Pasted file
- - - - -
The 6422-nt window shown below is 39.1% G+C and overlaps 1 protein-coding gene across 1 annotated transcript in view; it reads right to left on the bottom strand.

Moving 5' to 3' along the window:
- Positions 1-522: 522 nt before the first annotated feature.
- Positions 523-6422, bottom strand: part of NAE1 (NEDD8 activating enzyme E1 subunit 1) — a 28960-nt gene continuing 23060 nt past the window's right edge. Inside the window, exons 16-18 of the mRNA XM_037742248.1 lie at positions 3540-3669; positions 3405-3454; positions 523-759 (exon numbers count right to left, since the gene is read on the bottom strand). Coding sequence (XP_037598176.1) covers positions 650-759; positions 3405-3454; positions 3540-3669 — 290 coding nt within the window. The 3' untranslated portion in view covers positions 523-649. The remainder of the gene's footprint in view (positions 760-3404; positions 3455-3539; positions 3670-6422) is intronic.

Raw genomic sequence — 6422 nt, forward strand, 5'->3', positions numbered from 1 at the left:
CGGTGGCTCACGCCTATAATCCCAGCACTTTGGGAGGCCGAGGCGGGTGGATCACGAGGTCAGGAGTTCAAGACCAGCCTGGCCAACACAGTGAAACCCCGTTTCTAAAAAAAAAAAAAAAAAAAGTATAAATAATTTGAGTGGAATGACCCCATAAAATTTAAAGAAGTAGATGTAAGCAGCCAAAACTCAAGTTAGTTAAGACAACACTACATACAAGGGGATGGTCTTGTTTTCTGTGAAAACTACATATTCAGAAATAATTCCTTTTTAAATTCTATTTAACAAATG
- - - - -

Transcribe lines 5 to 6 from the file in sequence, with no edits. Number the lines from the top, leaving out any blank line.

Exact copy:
Raw genomic sequence — 6422 nt, forward strand, 5'->3', positions numbered from 1 at the left:
CGGTGGCTCACGCCTATAATCCCAGCACTTTGGGAGGCCGAGGCGGGTGGATCACGAGGTCAGGAGTTCAAGACCAGCCTGGCCAACACAGTGAAACCCCGTTTCTAAAAAAAAAAAAAAAAAAAGTATAAATAATTTGAGTGGAATGACCCCATAAAATTTAAAGAAGTAGATGTAAGCAGCCAAAACTCAAGTTAGTTAAGACAACACTACATACAAGGGGATGGTCTTGTTTTCTGTGAAAACTACATATTCAGAAATAATTCCTTTTTAAATTCTATTTAACAAATG